Presence and predictors of pain in depression: results from the FINDER study
Demyttenaere, Koen × Reed, C. Quail, D. Bauer, M. Dantchev, N. Montejo, A.L. Monz, B. Perahia, D. Tylee, A. Grassi, L. #
Journal of Affective Disorders vol:125 issue:1-3 pages:53-60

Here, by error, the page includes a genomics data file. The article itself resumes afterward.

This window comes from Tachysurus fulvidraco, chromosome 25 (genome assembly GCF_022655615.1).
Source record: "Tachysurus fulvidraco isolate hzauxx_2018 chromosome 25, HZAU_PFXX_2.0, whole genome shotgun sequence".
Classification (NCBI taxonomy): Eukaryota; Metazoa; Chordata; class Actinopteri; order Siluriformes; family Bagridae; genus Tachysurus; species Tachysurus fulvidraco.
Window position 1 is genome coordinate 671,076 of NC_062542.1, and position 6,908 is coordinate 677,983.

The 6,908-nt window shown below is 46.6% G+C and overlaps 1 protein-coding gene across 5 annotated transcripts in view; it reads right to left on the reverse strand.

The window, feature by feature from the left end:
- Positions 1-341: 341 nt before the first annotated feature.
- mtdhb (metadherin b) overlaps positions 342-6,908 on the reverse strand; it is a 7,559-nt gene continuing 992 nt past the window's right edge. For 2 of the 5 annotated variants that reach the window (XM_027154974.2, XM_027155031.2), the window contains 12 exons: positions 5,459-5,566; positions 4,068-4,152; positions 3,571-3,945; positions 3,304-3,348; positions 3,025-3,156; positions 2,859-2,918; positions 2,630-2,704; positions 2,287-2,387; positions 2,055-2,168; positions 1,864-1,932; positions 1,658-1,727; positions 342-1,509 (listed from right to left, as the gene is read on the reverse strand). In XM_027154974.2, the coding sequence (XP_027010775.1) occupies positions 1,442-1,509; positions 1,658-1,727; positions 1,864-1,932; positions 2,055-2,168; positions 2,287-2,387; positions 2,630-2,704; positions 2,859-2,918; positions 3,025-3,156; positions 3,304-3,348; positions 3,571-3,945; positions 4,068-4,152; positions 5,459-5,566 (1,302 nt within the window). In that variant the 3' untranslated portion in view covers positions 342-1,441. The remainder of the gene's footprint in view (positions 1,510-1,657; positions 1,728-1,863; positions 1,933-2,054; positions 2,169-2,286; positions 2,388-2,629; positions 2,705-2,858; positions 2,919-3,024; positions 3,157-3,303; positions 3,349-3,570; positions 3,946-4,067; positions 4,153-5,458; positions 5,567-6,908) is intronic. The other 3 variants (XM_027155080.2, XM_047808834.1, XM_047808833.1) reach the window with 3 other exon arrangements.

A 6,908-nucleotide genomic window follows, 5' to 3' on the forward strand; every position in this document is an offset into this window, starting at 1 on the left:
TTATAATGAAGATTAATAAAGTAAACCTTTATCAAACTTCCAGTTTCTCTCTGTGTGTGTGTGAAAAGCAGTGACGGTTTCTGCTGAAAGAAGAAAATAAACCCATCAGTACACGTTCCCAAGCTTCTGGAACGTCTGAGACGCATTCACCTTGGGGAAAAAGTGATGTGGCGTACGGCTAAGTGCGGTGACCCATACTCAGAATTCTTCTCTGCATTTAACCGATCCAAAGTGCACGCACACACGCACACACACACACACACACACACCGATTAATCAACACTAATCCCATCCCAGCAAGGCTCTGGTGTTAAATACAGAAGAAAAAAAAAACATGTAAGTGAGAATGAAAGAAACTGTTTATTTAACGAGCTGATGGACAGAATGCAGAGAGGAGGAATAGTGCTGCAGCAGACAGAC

BACKGROUND: Patients with depression often experience pain. There is limited understanding of the relation between pain and other symptoms (depressive, anxious and non-painful somatic symptoms). This exploratory study assesses pain severity and interference of pain with functioning in a clinically depressed population and investigates the relation between the different groups of symptoms. METHODS: FINDER was a 6-month prospective, observational study investigating health-related quality of life of outpatients with depression initiating antidepressant treatment. Patients completed ratings on the Hospital Anxiety and Depression Scale (HADS), Somatic Symptom Inventory (SSI-28), and overall pain severity and interference of pain with functioning using Visual Analogue Scales (VAS) at baseline and at 3 and 6 months. Regression analyses identified factors associated with overall pain severity and interference of pain with functioning, at baseline and over the observation period. RESULTS: Of 3468 eligible patients at baseline, 56.3% experienced moderate to severe pain and 53.6% had moderate to severe pain-related interference with functioning. At 6 months of follow-up, these proportions decreased to 32.5% and 28.1%, respectively. Higher baseline SSI-somatic scores (non-painful) were strongly associated with greater pain severity and greater pain-related interference with functioning at baseline and over 6 months. Certain socio-demographic (increasing age, being unemployed) and depression-related factors (more previous episodes, longer duration of current episode) were also significantly associated with greater pain severity and interference over 6 months, while higher baseline severity of depression (HADS-D) and further education were associated with less severe pain or pain-related interference with functioning over 6 months. CONCLUSIONS: Over half of depressed patients in this study experienced moderate to severe pain. Painful somatic symptoms appear to be closely related to non-painful somatic symptoms, more than to depressive or anxious symptoms suggesting that painful and non-painful somatic symptoms can be considered as one group of 'somatic symptoms,' all of them associated with depressive and anxious symptoms.